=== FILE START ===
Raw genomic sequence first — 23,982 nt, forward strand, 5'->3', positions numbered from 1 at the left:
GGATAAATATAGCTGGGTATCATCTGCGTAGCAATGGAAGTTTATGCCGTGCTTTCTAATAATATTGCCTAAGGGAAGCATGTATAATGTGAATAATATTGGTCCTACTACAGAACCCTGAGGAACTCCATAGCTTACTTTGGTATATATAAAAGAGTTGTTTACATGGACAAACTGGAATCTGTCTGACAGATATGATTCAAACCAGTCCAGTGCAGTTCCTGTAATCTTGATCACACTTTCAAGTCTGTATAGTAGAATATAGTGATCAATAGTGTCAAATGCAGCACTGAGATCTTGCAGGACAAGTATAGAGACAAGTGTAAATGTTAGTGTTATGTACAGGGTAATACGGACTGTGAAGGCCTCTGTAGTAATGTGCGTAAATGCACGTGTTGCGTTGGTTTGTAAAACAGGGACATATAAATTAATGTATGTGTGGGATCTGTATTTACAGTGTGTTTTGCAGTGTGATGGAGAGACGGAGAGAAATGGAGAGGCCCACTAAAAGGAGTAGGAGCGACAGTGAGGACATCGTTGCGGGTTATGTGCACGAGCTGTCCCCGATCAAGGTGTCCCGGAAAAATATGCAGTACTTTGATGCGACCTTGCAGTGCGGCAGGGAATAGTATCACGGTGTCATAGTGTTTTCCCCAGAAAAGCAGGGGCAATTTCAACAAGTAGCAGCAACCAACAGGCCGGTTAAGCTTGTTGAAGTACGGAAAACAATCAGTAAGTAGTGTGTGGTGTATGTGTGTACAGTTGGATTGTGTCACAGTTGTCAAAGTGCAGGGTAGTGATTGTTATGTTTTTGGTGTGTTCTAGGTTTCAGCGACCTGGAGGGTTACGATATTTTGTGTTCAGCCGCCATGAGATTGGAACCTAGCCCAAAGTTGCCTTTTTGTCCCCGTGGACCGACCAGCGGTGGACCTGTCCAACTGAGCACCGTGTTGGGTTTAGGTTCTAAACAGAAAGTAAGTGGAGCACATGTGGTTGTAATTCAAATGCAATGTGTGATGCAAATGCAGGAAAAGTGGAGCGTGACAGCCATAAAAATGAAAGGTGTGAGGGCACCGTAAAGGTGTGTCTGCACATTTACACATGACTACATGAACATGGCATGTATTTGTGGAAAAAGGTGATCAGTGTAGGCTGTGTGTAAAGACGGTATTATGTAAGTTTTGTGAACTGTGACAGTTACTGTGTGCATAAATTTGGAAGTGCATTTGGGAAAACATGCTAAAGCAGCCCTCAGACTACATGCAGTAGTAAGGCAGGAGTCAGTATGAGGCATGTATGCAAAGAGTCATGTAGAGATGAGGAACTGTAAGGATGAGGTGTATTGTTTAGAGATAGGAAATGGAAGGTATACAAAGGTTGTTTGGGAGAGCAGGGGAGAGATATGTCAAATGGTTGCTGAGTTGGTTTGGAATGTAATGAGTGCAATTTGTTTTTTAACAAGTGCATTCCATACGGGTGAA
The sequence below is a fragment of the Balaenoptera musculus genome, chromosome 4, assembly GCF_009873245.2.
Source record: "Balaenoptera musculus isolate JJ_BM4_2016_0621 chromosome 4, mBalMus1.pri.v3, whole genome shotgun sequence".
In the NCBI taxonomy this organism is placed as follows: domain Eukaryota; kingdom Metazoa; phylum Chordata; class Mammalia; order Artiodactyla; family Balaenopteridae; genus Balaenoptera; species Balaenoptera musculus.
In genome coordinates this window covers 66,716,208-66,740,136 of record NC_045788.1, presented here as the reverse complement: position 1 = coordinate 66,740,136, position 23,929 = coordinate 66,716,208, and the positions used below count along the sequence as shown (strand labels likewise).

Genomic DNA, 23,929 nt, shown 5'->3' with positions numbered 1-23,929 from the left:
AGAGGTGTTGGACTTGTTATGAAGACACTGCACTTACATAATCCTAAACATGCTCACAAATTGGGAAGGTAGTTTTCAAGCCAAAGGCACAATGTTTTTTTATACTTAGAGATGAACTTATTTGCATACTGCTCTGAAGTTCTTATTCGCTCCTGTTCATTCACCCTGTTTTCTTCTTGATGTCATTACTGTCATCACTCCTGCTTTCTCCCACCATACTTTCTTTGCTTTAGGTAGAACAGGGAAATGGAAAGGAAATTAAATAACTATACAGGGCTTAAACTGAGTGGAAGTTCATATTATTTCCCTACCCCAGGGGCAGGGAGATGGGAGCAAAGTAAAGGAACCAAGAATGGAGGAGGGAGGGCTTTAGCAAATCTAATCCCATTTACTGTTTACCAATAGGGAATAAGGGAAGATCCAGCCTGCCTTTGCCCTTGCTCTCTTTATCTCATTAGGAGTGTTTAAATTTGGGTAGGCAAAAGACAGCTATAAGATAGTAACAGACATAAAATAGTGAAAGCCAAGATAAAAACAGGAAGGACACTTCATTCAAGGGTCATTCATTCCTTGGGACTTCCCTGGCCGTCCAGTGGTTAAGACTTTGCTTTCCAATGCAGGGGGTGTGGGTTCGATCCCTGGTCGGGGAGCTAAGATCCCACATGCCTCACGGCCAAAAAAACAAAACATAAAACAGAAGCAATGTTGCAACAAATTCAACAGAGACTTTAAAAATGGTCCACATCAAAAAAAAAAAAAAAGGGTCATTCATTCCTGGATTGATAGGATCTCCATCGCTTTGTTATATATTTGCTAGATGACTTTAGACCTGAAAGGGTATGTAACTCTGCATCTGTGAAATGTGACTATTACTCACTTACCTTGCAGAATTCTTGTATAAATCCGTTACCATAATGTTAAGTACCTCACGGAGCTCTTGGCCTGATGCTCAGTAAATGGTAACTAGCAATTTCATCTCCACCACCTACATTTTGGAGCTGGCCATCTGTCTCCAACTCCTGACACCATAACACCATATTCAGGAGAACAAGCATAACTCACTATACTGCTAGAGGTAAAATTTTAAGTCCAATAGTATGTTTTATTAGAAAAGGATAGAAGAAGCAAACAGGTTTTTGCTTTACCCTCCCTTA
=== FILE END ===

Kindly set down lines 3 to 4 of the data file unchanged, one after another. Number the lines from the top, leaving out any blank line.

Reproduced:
The sequence below is a fragment of the Balaenoptera musculus genome, chromosome 4, assembly GCF_009873245.2.
Source record: "Balaenoptera musculus isolate JJ_BM4_2016_0621 chromosome 4, mBalMus1.pri.v3, whole genome shotgun sequence".